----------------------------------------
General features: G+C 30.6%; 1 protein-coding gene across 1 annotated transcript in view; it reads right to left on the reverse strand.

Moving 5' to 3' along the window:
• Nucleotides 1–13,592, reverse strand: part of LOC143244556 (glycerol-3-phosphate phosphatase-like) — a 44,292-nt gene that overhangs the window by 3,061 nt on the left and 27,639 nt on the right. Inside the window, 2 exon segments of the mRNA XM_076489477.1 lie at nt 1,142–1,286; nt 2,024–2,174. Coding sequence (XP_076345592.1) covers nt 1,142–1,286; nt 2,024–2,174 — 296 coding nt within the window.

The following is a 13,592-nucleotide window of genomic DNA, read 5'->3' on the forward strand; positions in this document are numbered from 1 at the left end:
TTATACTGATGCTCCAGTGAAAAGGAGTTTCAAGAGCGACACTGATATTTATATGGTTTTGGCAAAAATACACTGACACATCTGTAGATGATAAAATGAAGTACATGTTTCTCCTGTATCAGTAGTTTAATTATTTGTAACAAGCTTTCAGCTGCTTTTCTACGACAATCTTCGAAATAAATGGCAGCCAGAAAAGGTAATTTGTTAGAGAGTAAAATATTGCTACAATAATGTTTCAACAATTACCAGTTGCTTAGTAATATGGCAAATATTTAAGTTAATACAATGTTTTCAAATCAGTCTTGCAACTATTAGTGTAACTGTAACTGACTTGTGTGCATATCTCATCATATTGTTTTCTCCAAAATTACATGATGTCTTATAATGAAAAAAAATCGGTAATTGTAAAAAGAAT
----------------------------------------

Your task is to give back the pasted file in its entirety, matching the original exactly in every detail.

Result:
General features: G+C 30.6%; 1 protein-coding gene across 1 annotated transcript in view; it reads right to left on the reverse strand.

Moving 5' to 3' along the window:
• Nucleotides 1–13,592, reverse strand: part of LOC143244556 (glycerol-3-phosphate phosphatase-like) — a 44,292-nt gene that overhangs the window by 3,061 nt on the left and 27,639 nt on the right. Inside the window, 2 exon segments of the mRNA XM_076489477.1 lie at nt 1,142–1,286; nt 2,024–2,174. Coding sequence (XP_076345592.1) covers nt 1,142–1,286; nt 2,024–2,174 — 296 coding nt within the window.

The following is a 13,592-nucleotide window of genomic DNA, read 5'->3' on the forward strand; positions in this document are numbered from 1 at the left end:
TTATACTGATGCTCCAGTGAAAAGGAGTTTCAAGAGCGACACTGATATTTATATGGTTTTGGCAAAAATACACTGACACATCTGTAGATGATAAAATGAAGTACATGTTTCTCCTGTATCAGTAGTTTAATTATTTGTAACAAGCTTTCAGCTGCTTTTCTACGACAATCTTCGAAATAAATGGCAGCCAGAAAAGGTAATTTGTTAGAGAGTAAAATATTGCTACAATAATGTTTCAACAATTACCAGTTGCTTAGTAATATGGCAAATATTTAAGTTAATACAATGTTTTCAAATCAGTCTTGCAACTATTAGTGTAACTGTAACTGACTTGTGTGCATATCTCATCATATTGTTTTCTCCAAAATTACATGATGTCTTATAATGAAAAAAAATCGGTAATTGTAAAAAGAAT